I mean, there are some people out there who feel this way, who think that everything in a game HAS to support the gameplay mechanics, that there can be no such thing as cutscenes or a narrative that imposes anything but total freedom to do as you please, and all is ludo and so on and so forth, but I see these people as just as bad as the “auteurs” who make tremendously boring games with no gameplay at all but with “provocative” stories that just end up going to crap and are basically just interactive movies. All or nothing is not a grown up thing to believe in, people. I don’t think Sakurai is that kind of person, but he kinda comes off like it in this interview, if only because he doesn’t specify examples.

    • puchinri

      My one true example I hold above all, of a character death giving me the feeling that he did, was for Tales of Destiny. I won’t say who for spoiler content obviously, but I felt so burned by that on many levels. Not only did I lose a favorite character, I put a lot of time into them and then they got snatched away from me (and in such a cruel manner). Admittedly, when I was first playing the title, it pissed me the hell off. I think I may have even thrown my controller. It was wonderfully done on the story element though too, because it did hit me hard and frustrate me. But yeah, as someone who put time into that character, I was also really bothered. I kind of wonder if his examples are just for characters that died that he put time into, or ones that died and had great tragic affect.

      How I’m taking his long intro part though, are intros that are long without letting you actually be a part of it (interactively). The two examples I felt did that right were FF9 and Ni no Kuni. Even in Ni no Kuni, there are quite a few “cutscenes”/animations, but they lead right into parts of the game that immediately go back to interaction/gameplay and don’t take forever to tell you something. The one cutscene that actually kickstarts the story to me, wasn’t all that long (or the few of them together), but they did a lot and felt emotional. I like that. FF9 also did a lot of telling and showing, but it let you be a part of that often.

      I think it really depends on the title, and as others have said, some games are designed to be a certain way. I kind of agree with both sides, but mostly agree with what he said in its full entirety. I enjoy a game more if it lets me be a part of the story. Xenoblade is a weird example, because I love the story but it isn’t as interactive with it as Ni no Kuni and FF9 let you be. However, you get to do things to increase the bonds between your characters and the game rewards you for that, and I love that aspect and feel it’s close to what he’s saying too. Different games just do it in different ways (and some just don’t do it at all or fail to do it).

      In the full article, “Sakurai took pains to note that he realizes it’s sometimes necessary for a game to put story-oriented obstacles in a player’s way. He argued, however, that balance is key.” Which to me, at least, says that he does understand it both ways too (as a gamer at least), but he thinks some games don’t achieve that. (I can see how some do and some don’t). I also like this line the most, “To Sakurai, stories in games could seriously benefit from designers taking the time to think about how the story relates to the game, and vice versa.”; because it means he doesn’t feel story should be abandoned or that any one kind of story/stories should or shouldn’t be told. Just that maybe, more people could try to consider what they want to say and how they’re intending to say it.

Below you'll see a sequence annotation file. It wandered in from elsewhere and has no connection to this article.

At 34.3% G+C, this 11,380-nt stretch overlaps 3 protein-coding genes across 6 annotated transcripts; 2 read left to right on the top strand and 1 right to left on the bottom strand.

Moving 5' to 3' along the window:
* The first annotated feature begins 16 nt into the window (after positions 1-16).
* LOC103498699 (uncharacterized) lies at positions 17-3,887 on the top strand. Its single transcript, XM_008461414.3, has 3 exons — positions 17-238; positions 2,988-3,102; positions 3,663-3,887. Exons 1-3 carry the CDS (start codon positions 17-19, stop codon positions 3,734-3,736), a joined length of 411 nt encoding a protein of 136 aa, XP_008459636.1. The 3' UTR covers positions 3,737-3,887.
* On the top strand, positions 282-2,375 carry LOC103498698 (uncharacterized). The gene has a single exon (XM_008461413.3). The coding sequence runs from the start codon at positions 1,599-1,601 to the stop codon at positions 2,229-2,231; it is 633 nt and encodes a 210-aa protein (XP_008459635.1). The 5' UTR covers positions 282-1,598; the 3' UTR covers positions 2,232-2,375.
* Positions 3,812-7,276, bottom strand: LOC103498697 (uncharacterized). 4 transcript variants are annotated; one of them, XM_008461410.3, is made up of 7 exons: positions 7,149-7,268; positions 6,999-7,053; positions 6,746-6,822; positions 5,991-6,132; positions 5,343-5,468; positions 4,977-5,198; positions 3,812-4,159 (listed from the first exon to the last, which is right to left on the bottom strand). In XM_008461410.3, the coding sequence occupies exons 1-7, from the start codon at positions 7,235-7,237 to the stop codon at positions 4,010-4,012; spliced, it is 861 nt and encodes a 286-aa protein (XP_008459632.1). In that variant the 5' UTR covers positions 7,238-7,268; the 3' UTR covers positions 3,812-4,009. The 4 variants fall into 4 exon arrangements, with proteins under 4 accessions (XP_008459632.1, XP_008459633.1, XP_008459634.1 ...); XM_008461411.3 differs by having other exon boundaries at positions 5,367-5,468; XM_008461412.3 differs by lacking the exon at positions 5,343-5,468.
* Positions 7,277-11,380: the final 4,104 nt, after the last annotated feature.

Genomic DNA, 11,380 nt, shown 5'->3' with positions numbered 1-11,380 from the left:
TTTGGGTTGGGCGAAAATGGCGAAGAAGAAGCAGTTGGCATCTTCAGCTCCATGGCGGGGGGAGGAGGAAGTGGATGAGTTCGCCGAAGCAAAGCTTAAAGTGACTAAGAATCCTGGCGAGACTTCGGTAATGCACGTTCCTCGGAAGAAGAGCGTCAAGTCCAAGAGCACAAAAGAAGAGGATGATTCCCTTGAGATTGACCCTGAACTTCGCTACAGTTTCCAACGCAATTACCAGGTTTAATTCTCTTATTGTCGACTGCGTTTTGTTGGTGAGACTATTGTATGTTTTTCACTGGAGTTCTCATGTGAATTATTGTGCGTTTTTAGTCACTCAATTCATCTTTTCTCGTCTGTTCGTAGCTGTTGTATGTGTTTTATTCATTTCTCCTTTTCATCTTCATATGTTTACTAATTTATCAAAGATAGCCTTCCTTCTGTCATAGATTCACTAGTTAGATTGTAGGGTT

• Göran Isacson

        Mmm, designers taking the time to think how the story relates to the game is something I can agree with. The frustration that comes when cutscenes operate on a completely different logic than gameplay is never a good thing. Also while I haven’t played Tales of Destiny, at least I can now say that I am prepared for it when the time comes :)

        • puchinri

          Indeed. When it comes down to the heart of what he’s saying, I really agree and think it’d be something for more people to consider. Again, another case of a cutscene actually fitting the gameplay goes to FF9. I liked that part of a certain character’s gameplay got related to an earlier cutscene (in a particular forest). It’s not impossible to do, I suppose, but I can see why some people have a hard time when they have something distinct that they want to do/say.

          Well, maybe it won’t be as bad for you. I certainly hope not. x’D;
          It was terrible for me because I loved that character and so I did use them often (and I invested a lot of money and items into them. . .). But, hey, they could end up as your least fav and not get mained much~. But yeah, it’s always good to be prepared for moments like that.

  • fireemblembeast

    They could have better stories, true, just as long as they don’t do it FFXIII-style…XD

  • 60hz

    I’m no fan of stories in my gaming, it reminds me of the reese’s pieces commercial: you got your story in my game! except it actually doesn’t taste good. It’s rarely a seamless marriage.

    That being said i do like the story in jupiter’s The world ends without you, but hey that story was about being… wait for it… in a game!

  • Locklear93

    I get about to “I can enjoy a story in any other form of media; I just want the game to let me play it already,” and basically conclude I have no interest in games by this guy. Unless we’re talking about a game with NO setting at all (Tetris, for example), I want a story, even a thin one–and I hate when the story feels designed to fit the game specifically.

    His example of voice throwing off the tempo also annoys me. A recent example is Fire Emblem: Awakening. They specifically used just voice “cues” for a lot of the dialogue (“Yes,” “Aha!” that kind of thing to represent a character’s whole line) to avoid messing with tempo. I find that sort of restriction of voice for the purpose of maintaining tempo really annoying. It’s fine to let me skip it, but having just one or two voiced words really throws things off for me. I really enjoy Fire Emblem: Awakening a lot–their limitation of voices to maintain tempo is probably the only thing I really dislike about it.

    Anyway, I think this comes down to different strokes for different folks. I know several people who would agree with him wholeheartedly, but as for me, I’d rather stop and get some story than not. My one caveat to all this–no cutscene or dialogue should EVER be unskippable. Let people speed through if they want to.